Why is My Dog Limping?

Have you noticed your dog limping lately? Are you worried about what might be causing this symptom? There are many potential problems that can cause a dog to limp, and it’s important to try to figure out the reason for your dog’s issue.

Some of the causes of limping are less serious than others. However, since some may be dangerous or harmful in the long-term, you should take your dog to the veterinarian if their limping doesn’t ease up after a couple of days or if you have any concerns about the cause. Read through the information below to learn more about potential causes of limping in dogs. If you still have questions, call Festival Animal Clinic in Centennial, CO at (303) 850-9393.

Broken Bone

If your dog has broken their leg, this will, of course, cause them to start limping. Most of the time, it’s fairly obvious that your dog’s leg is broken. The leg may be positioned oddly, or the bone may be visible through the skin.

Other times, however, broken bones may not be as noticeable. Breaks could be completely internal with very few symptoms other than the limping. If your dog is suddenly limping and you’re not sure what the cause is, a vet should check them out to make sure they don’t have any internal breaks.

Muscle Strain or Sprain

Just like humans, dogs can potentially sprain or strain their muscles. This can occur from overexertion, intense exercise or play, or even sometimes just from jumping a little bit incorrectly. Most dogs will recover fairly quickly from a sprained or strained muscle—again, just like humans.

In some cases, the muscle injury may be more severe and might need vet intervention to help. Your vet may give your dog pain medication or might prescribe a round of steroids to help their body heal more quickly. This is not very common, but it is a potential method of dealing with temporary limping related to muscle injuries.

Cranial Cruciate Injuries

One of the most common causes of limping in dogs is an injury to the cranial cruciate ligament (CCL). This ligament helps the knee bend the way it should, while keeping it from bending the way it shouldn’t. An injury can cause the leg to become so sore that a dog may not be able to put any weight on it.

There are 3 surgical repair techniques to treat a CCL injury: extracapsular repair, tibial plateau leveling osteotomy and tibial tuberosity advancement. Speak with your veterinarian to learn more about which surgery your dog will require.

Hip Dysplasia

Some breeds of dogs are prone to hip dysplasia. This condition happens while dogs are still growing, and it causes the hips to form incorrectly. Hip dysplasia that begins during puppyhood will eventually lead to arthritis or degenerative joint disease, which can also cause limping in dogs.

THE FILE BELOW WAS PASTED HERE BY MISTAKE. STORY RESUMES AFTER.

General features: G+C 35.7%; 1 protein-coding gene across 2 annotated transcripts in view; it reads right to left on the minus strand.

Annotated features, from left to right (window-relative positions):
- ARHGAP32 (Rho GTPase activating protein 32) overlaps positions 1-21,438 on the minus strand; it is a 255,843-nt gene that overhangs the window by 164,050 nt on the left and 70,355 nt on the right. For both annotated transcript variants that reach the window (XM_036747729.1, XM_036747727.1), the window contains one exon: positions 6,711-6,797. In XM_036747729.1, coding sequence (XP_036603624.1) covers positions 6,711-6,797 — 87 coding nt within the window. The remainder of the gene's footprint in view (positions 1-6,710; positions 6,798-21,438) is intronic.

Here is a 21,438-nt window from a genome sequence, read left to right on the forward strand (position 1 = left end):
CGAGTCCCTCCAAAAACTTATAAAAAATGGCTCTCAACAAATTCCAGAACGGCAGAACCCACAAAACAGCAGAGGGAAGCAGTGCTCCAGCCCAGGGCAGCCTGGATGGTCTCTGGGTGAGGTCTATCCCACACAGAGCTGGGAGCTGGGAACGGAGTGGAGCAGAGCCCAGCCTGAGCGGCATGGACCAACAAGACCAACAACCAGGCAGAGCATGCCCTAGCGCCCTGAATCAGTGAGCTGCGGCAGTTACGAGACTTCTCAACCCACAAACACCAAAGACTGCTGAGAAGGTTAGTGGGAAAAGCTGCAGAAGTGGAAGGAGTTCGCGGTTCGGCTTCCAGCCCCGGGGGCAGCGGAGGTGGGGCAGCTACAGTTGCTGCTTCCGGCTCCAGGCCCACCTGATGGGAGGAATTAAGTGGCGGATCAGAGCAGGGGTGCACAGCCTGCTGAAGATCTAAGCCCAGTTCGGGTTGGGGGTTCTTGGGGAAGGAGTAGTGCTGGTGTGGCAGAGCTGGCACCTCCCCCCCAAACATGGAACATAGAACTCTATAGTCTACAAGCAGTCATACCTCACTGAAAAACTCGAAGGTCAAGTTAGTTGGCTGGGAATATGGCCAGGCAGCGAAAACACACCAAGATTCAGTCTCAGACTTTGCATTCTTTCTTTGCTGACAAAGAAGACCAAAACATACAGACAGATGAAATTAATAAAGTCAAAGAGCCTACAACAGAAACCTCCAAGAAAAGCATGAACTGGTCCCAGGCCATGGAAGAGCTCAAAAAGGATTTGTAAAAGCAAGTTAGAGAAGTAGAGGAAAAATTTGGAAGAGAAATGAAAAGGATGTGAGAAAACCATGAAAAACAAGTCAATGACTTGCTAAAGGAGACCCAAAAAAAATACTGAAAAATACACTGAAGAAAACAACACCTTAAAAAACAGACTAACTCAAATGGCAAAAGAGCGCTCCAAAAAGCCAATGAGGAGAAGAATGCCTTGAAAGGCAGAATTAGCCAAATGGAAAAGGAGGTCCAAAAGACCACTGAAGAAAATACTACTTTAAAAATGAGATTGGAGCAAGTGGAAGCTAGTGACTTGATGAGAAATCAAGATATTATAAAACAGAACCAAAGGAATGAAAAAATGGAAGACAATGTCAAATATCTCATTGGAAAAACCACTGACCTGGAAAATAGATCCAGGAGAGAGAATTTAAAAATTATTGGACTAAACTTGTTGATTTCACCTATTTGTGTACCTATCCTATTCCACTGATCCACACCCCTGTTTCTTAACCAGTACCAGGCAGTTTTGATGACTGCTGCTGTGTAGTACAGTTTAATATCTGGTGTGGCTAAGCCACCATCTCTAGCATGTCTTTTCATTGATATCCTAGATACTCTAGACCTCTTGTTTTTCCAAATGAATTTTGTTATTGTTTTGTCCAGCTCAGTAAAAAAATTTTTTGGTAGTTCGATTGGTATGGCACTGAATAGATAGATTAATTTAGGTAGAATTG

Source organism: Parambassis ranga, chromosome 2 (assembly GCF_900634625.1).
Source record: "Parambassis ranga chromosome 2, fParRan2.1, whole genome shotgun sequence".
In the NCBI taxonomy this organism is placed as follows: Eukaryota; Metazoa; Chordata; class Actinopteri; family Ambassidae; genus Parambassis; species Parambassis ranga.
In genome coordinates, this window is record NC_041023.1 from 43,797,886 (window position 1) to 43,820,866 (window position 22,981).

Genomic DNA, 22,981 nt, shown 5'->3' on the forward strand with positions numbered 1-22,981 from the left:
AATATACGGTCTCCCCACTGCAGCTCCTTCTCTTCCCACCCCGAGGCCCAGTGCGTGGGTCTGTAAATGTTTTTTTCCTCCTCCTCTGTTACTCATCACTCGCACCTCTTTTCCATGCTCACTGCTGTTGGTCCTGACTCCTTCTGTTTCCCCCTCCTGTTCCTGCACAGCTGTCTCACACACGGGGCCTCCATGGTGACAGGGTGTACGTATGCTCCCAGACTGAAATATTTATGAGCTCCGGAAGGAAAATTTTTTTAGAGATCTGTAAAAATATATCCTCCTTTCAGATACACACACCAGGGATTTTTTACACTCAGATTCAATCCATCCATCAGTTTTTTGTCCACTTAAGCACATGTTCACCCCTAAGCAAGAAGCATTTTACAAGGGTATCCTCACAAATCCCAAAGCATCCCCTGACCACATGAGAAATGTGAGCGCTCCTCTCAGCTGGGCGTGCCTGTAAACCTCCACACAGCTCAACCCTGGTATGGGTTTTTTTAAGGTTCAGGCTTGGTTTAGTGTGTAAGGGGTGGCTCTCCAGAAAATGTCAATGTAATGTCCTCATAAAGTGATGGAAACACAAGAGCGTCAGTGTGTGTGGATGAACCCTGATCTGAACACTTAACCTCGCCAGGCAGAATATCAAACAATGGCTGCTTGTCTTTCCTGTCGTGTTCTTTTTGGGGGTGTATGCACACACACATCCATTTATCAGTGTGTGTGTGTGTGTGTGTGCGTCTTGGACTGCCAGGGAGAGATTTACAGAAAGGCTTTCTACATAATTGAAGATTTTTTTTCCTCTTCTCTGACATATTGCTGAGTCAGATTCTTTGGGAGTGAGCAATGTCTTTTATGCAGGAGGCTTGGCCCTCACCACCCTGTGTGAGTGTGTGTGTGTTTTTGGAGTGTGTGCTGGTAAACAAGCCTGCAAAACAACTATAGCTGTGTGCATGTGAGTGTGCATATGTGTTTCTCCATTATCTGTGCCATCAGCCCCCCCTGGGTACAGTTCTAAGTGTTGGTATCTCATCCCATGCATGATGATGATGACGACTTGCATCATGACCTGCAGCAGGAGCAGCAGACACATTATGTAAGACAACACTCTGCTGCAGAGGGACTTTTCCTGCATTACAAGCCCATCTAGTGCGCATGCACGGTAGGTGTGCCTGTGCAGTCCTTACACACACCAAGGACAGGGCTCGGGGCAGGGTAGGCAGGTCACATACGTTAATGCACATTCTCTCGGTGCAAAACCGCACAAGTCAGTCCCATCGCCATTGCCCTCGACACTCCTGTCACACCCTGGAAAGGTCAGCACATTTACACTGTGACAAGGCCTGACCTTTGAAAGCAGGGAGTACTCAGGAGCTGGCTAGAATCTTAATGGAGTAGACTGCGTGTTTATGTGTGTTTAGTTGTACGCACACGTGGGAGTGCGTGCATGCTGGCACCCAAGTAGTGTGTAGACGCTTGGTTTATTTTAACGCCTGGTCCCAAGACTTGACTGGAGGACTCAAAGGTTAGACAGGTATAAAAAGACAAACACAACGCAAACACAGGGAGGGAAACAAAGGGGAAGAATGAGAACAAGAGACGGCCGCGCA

There is no sure way to prevent hip dysplasia, but keeping your puppy on a healthy diet and not overfeeding them can make a difference. If your dog is diagnosed with hip dysplasia, you’ll need to work with your vet to figure out the best way to manage their pain and keep them from limping.


Arthritis is common in older dogs and is more common in some breeds than others. If your dog’s limping has been getting progressively worse and is accompanied by stiffness or loss of mobility, there’s a good chance they have arthritis.

Although there is no cure for arthritis, you can work with your vet to figure out a management option that will work for your dog. Your dog may need physical therapy or could need to go on medication to help manage their condition. With the right plan, they will live a full, happy life despite their arthritis.

Injured Paw Pad or Toenail

Paw pads are more susceptible to injuries than other parts of a dog’s foot. They are tender and can be easily bruised, cut, or cracked. When this happens, your dog may start limping or favoring the sore paw pad.

Toenails can also become damaged or injured. If your dog’s toenail is splintered or is pulled out completely, this will hurt your dog badly and will lead to limping. Additionally, your dog will need antibiotics to prevent infection from this type of injury and may need to be carefully monitored for a few days until they start to heal.

Cuts on the Feet or Legs

Sometimes, your dog may have a cut on his foot or leg that leads to limping. You should be able to see a cut like this, and you may see blood from the wound as well.

If these cuts are not very deep, you can probably just clean the wound with soap and water and then let it heal normally. However, if the cut looks deep, your dog may need stitches and could need antibiotics to prevent an infection.

Now that you’ve had a chance to learn more about the causes of limping in dogs, you can decide when it’s time to take your pet to the vet. If your dog’s limping seems to be caused by a serious acute injury or if it lasts more than a day or two, it’s a good idea to head to the vet to find out what’s going on.

Most causes of limping in dogs can be treated, and those that can’t be cured can be managed more often than not. For more information, call Festival Animal Clinic at (303) 850-9393.

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